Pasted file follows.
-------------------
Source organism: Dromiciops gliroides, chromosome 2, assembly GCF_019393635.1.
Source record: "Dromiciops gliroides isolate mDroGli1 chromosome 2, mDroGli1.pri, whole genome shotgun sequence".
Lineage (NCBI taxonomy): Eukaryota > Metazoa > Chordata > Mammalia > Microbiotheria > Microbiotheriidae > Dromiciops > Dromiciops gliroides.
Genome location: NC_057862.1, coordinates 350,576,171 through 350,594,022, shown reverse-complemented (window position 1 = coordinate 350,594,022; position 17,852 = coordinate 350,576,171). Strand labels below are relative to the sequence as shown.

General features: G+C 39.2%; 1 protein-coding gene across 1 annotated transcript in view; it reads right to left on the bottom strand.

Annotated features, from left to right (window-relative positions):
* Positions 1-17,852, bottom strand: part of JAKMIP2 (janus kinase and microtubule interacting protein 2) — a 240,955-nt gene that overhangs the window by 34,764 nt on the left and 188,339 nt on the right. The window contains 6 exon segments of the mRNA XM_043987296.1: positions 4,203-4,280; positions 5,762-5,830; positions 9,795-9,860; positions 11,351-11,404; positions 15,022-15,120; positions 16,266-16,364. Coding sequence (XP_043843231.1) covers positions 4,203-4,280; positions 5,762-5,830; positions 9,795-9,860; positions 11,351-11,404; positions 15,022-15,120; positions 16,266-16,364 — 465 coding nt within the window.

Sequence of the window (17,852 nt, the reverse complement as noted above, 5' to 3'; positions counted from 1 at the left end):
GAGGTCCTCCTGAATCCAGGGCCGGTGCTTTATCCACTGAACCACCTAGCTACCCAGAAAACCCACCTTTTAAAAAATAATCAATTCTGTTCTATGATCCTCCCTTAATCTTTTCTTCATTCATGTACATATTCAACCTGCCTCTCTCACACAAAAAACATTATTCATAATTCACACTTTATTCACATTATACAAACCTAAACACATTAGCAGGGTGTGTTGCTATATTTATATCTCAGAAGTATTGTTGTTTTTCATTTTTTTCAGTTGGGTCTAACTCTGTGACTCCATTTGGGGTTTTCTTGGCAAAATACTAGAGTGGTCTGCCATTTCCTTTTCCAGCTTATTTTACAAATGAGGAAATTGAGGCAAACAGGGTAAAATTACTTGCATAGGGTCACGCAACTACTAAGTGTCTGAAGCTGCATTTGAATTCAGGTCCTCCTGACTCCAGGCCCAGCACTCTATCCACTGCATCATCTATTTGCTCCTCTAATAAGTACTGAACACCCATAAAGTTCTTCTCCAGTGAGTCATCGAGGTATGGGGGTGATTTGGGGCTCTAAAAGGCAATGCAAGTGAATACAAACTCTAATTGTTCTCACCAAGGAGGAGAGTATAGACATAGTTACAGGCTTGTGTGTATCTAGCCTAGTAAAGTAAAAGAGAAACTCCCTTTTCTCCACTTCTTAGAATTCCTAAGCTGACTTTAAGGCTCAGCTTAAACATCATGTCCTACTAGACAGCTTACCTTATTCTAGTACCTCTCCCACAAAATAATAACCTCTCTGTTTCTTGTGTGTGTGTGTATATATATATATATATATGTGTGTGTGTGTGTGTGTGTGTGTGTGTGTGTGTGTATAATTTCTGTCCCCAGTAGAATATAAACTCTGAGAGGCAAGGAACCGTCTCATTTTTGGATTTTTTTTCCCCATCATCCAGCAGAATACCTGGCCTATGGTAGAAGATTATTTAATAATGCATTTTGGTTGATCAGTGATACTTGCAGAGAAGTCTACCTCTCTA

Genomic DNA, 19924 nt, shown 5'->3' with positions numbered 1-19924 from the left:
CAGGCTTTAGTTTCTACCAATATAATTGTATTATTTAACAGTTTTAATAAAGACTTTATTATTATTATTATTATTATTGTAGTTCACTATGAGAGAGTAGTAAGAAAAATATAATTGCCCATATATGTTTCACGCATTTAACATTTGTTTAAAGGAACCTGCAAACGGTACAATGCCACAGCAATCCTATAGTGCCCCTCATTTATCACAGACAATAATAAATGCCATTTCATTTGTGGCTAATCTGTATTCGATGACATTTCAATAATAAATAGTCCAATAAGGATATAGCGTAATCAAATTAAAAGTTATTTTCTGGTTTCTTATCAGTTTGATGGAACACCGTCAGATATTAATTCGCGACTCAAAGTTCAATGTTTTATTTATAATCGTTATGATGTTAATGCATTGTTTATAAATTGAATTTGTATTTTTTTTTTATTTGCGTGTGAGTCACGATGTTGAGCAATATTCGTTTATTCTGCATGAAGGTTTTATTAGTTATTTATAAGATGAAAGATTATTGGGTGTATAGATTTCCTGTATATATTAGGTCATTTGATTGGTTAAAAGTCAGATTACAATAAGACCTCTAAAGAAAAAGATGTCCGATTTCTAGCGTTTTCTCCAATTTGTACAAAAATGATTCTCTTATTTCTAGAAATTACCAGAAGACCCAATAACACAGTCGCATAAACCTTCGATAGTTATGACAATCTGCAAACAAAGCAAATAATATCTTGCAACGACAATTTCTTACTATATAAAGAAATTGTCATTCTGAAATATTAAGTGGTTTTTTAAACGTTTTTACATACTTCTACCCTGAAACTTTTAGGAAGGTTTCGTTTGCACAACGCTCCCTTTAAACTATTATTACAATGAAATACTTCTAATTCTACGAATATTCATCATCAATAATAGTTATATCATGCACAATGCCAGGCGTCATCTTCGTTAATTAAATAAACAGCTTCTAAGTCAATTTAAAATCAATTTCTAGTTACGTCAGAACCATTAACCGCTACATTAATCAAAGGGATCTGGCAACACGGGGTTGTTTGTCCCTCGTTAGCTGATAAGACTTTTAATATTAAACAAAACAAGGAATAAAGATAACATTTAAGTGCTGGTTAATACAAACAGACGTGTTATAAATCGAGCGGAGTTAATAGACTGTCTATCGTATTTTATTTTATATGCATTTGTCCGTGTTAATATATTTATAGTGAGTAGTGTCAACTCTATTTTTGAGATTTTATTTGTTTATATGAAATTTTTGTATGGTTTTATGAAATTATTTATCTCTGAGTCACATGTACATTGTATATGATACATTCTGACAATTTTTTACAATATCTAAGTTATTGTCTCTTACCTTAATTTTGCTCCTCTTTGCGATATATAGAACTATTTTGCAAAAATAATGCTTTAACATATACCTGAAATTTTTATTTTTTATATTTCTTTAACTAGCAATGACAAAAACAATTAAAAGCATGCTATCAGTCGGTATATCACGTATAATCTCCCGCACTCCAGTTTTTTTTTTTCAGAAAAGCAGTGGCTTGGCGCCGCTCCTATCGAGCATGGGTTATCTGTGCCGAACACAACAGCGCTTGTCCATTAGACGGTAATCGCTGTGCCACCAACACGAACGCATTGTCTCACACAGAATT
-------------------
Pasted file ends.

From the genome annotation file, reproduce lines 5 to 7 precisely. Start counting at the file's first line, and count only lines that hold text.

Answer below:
General features: G+C 39.2%; 1 protein-coding gene across 1 annotated transcript in view; it reads right to left on the bottom strand.

Annotated features, from left to right (window-relative positions):
* Positions 1-17,852, bottom strand: part of JAKMIP2 (janus kinase and microtubule interacting protein 2) — a 240,955-nt gene that overhangs the window by 34,764 nt on the left and 188,339 nt on the right. The window contains 6 exon segments of the mRNA XM_043987296.1: positions 4,203-4,280; positions 5,762-5,830; positions 9,795-9,860; positions 11,351-11,404; positions 15,022-15,120; positions 16,266-16,364. Coding sequence (XP_043843231.1) covers positions 4,203-4,280; positions 5,762-5,830; positions 9,795-9,860; positions 11,351-11,404; positions 15,022-15,120; positions 16,266-16,364 — 465 coding nt within the window.